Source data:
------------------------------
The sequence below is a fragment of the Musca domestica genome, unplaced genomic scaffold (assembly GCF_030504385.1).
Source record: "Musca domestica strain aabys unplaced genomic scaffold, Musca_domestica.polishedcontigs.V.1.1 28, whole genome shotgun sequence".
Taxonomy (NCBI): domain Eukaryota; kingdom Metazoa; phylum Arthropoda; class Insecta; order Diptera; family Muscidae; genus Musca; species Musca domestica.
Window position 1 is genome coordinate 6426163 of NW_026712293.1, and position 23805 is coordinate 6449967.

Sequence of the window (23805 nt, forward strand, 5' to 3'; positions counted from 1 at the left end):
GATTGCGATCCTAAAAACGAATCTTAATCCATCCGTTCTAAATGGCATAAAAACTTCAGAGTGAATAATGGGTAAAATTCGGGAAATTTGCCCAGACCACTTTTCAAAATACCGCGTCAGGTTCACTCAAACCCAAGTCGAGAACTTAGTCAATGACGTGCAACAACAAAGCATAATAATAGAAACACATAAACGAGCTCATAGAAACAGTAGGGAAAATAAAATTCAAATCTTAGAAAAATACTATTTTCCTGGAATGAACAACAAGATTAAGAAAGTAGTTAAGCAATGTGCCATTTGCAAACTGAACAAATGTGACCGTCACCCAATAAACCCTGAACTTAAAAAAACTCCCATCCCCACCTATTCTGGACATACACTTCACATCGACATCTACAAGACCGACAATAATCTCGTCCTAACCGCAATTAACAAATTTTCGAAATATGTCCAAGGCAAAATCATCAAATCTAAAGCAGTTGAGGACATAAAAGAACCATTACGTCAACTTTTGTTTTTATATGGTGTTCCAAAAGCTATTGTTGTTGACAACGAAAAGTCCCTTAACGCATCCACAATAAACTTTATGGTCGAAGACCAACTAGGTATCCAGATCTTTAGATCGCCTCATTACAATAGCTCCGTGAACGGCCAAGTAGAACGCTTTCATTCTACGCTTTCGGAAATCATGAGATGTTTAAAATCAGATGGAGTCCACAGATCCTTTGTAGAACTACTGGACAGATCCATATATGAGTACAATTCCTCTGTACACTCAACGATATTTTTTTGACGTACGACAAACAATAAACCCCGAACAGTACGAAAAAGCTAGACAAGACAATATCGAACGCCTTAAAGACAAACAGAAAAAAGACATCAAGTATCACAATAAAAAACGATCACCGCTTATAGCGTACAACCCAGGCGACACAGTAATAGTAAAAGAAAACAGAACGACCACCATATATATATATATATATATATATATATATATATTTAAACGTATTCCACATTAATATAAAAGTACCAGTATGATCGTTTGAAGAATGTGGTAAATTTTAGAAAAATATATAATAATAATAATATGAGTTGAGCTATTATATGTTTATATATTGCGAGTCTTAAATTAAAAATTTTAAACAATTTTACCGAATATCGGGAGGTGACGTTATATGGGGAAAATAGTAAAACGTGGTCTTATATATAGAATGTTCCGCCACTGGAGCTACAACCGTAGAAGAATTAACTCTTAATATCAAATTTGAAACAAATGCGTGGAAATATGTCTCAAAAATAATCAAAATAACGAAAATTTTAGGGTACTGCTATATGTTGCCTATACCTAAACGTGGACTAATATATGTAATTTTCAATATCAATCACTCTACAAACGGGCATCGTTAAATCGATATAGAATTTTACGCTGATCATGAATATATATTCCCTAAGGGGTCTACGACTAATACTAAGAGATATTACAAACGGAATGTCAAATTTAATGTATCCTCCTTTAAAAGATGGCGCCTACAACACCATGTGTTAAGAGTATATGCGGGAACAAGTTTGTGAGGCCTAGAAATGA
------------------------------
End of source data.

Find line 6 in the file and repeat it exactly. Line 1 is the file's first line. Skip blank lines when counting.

GATTGCGATCCTAAAAACGAATCTTAATCCATCCGTTCTAAATGGCATAAAAACTTCAGAGTGAATAATGGGTAAAATTCGGGAAATTTGCCCAGACCACTTTTCAAAATACCGCGTCAGGTTCACTCAAACCCAAGTCGAGAACTTAGTCAATGACGTGCAACAACAAAGCATAATAATAGAAACACATAAACGAGCTCATAGAAACAGTAGGGAAAATAAAATTCAAATCTTAGAAAAATACTATTTTCCTGGAATGAACAACAAGATTAAGAAAGTAGTTAAGCAATGTGCCATTTGCAAACTGAACAAATGTGACCGTCACCCAATAAACCCTGAACTTAAAAAAACTCCCATCCCCACCTATTCTGGACATACACTTCACATCGACATCTACAAGACCGACAATAATCTCGTCCTAACCGCAATTAACAAATTTTCGAAATATGTCCAAGGCAAAATCATCAAATCTAAAGCAGTTGAGGACATAAAAGAACCATTACGTCAACTTTTGTTTTTATATGGTGTTCCAAAAGCTATTGTTGTTGACAACGAAAAGTCCCTTAACGCATCCACAATAAACTTTATGGTCGAAGACCAACTAGGTATCCAGATCTTTAGATCGCCTCATTACAATAGCTCCGTGAACGGCCAAGTAGAACGCTTTCATTCTACGCTTTCGGAAATCATGAGATGTTTAAAATCAGATGGAGTCCACAGATCCTTTGTAGAACTACTGGACAGATCCATATATGAGTACAATTCCTCTGTACACTCAACGATATTTTTTTGACGTACGACAAACAATAAACCCCGAACAGTACGAAAAAGCTAGACAAGACAATATCGAACGCCTTAAAGACAAACAGAAAAAAGACATCAAGTATCACAATAAAAAACGATCACCGCTTATAGCGTACAACCCAGGCGACACAGTAATAGTAAAAGAAAACAGAACGACCACCATATATATATATATATATATATATATATATATATTTAAACGTATTCCACATTAATATAAAAGTACCAGTATGATCGTTTGAAGAATGTGGTAAATTTTAGAAAAATATATAATAATAATAATATGAGTTGAGCTATTATATGTTTATATATTGCGAGTCTTAAATTAAAAATTTTAAACAATTTTACCGAATATCGGGAGGTGACGTTATATGGGGAAAATAGTAAAACGTGGTCTTATATATAGAATGTTCCGCCACTGGAGCTACAACCGTAGAAGAATTAACTCTTAATATCAAATTTGAAACAAATGCGTGGAAATATGTCTCAAAAATAATCAAAATAACGAAAATTTTAGGGTACTGCTATATGTTGCCTATACCTAAACGTGGACTAATATATGTAATTTTCAATATCAATCACTCTACAAACGGGCATCGTTAAATCGATATAGAATTTTACGCTGATCATGAATATATATTCCCTAAGGGGTCTACGACTAATACTAAGAGATATTACAAACGGAATGTCAAATTTAATGTATCCTCCTTTAAAAGATGGCGCCTACAACACCATGTGTTAAGAGTATATGCGGGAACAAGTTTGTGAGGCCTAGAAATGA